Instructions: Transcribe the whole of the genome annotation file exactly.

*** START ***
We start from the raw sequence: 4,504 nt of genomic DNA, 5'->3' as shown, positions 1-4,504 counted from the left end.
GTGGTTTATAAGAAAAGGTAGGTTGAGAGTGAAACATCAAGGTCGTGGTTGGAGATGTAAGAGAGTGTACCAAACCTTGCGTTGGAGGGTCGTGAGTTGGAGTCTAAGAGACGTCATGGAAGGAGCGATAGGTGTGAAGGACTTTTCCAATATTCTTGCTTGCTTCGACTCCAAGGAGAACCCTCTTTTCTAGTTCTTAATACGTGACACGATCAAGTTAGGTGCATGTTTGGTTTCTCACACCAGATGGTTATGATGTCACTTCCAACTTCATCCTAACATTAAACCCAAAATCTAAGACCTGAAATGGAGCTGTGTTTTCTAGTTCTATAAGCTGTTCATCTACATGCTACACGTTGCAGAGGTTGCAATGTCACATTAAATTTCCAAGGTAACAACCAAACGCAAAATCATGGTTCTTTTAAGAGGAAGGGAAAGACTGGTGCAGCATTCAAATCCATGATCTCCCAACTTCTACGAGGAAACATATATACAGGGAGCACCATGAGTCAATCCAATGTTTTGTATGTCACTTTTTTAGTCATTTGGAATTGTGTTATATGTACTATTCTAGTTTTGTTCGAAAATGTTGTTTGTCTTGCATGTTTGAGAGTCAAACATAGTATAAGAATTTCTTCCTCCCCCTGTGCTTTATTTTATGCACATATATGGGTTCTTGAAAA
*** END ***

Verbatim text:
We start from the raw sequence: 4,504 nt of genomic DNA, 5'->3' as shown, positions 1-4,504 counted from the left end.
GTGGTTTATAAGAAAAGGTAGGTTGAGAGTGAAACATCAAGGTCGTGGTTGGAGATGTAAGAGAGTGTACCAAACCTTGCGTTGGAGGGTCGTGAGTTGGAGTCTAAGAGACGTCATGGAAGGAGCGATAGGTGTGAAGGACTTTTCCAATATTCTTGCTTGCTTCGACTCCAAGGAGAACCCTCTTTTCTAGTTCTTAATACGTGACACGATCAAGTTAGGTGCATGTTTGGTTTCTCACACCAGATGGTTATGATGTCACTTCCAACTTCATCCTAACATTAAACCCAAAATCTAAGACCTGAAATGGAGCTGTGTTTTCTAGTTCTATAAGCTGTTCATCTACATGCTACACGTTGCAGAGGTTGCAATGTCACATTAAATTTCCAAGGTAACAACCAAACGCAAAATCATGGTTCTTTTAAGAGGAAGGGAAAGACTGGTGCAGCATTCAAATCCATGATCTCCCAACTTCTACGAGGAAACATATATACAGGGAGCACCATGAGTCAATCCAATGTTTTGTATGTCACTTTTTTAGTCATTTGGAATTGTGTTATATGTACTATTCTAGTTTTGTTCGAAAATGTTGTTTGTCTTGCATGTTTGAGAGTCAAACATAGTATAAGAATTTCTTCCTCCCCCTGTGCTTTATTTTATGCACATATATGGGTTCTTGAAAA